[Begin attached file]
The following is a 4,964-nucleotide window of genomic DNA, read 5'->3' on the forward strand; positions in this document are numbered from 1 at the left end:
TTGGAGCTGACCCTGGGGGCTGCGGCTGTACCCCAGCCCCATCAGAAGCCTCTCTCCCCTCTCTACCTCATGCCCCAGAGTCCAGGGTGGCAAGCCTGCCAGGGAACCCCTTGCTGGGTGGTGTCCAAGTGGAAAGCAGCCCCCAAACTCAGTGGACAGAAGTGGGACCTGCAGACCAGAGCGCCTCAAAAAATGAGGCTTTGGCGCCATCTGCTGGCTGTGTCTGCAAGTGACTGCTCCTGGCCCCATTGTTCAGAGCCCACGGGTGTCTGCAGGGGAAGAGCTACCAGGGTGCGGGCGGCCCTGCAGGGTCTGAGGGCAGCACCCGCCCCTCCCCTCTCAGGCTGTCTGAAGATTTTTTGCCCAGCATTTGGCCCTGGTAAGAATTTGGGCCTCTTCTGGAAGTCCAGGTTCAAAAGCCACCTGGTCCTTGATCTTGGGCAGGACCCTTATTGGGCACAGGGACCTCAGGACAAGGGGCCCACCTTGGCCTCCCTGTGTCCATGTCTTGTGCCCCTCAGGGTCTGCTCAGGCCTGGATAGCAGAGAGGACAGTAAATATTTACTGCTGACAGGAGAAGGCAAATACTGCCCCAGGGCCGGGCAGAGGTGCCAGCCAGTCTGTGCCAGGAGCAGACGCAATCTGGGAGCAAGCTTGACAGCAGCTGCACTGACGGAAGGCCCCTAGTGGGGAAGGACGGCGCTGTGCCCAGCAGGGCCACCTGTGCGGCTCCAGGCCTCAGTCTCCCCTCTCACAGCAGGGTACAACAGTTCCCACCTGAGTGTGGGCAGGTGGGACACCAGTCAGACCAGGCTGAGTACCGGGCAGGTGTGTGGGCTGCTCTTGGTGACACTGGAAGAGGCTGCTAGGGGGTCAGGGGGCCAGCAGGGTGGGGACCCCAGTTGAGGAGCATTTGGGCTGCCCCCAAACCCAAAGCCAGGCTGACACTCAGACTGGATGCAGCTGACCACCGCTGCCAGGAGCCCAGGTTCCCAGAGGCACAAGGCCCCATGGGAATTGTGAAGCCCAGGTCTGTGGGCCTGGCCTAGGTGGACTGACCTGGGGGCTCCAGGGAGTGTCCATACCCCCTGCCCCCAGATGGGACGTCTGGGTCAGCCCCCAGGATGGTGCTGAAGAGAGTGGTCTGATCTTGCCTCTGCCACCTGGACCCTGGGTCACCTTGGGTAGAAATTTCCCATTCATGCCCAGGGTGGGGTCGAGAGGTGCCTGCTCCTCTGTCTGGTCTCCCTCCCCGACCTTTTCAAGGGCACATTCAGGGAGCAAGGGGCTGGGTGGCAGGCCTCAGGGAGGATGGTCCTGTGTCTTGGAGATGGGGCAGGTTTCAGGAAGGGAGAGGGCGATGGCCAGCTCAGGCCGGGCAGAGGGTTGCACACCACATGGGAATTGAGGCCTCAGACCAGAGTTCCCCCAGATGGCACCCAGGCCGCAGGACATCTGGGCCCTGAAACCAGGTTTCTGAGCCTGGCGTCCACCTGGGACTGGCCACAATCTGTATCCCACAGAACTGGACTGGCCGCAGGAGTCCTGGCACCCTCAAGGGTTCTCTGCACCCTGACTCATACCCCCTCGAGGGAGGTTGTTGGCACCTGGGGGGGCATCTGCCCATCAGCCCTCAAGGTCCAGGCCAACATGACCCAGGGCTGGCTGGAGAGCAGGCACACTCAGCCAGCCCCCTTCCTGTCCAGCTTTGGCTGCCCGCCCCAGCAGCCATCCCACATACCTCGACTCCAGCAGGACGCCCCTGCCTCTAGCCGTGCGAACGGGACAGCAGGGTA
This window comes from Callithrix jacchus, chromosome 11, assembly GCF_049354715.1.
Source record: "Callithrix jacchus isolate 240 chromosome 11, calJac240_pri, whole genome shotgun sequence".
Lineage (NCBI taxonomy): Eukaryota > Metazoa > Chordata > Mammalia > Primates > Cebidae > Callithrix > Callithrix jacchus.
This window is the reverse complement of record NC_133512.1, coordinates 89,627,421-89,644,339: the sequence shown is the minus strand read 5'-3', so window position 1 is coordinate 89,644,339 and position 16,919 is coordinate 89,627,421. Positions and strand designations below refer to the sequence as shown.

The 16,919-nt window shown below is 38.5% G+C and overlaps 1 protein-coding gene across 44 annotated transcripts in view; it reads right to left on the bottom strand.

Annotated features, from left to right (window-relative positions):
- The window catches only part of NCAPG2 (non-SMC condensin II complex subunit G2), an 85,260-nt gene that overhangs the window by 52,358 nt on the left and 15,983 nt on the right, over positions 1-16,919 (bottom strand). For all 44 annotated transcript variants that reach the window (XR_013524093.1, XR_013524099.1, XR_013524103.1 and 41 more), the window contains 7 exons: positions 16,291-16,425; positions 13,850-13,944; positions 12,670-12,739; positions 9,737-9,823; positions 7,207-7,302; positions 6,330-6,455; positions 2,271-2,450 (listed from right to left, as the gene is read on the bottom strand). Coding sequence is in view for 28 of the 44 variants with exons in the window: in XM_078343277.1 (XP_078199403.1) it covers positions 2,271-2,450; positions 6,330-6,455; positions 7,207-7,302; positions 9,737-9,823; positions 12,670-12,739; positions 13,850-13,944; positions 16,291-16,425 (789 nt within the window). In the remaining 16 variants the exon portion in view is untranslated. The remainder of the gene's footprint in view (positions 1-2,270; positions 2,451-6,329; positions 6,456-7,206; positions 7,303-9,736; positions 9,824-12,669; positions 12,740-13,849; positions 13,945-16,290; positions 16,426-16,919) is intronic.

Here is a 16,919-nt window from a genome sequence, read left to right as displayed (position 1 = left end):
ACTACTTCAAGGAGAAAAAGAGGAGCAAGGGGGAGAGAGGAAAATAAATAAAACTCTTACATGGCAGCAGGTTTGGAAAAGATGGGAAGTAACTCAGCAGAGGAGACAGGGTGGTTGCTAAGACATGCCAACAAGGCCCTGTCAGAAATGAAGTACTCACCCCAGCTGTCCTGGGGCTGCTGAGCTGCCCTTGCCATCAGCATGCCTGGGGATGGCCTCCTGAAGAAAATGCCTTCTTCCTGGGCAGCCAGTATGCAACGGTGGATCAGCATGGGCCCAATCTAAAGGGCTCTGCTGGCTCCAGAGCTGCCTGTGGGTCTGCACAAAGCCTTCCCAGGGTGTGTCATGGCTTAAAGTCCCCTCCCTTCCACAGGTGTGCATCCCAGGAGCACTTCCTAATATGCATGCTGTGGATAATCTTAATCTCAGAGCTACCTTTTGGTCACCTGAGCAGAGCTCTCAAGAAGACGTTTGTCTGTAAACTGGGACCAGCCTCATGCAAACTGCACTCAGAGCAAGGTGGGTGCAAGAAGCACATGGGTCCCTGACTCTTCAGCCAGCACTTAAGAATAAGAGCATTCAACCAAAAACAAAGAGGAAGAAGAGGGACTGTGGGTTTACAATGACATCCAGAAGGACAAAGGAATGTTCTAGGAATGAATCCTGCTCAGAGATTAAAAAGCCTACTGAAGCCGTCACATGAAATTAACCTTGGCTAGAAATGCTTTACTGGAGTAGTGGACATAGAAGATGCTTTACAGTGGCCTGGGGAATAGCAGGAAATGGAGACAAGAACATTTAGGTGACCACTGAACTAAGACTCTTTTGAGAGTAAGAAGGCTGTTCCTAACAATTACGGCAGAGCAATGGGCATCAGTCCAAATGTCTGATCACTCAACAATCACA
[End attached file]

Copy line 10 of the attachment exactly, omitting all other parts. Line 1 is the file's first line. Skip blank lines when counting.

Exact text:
Here is a 16,919-nt window from a genome sequence, read left to right as displayed (position 1 = left end):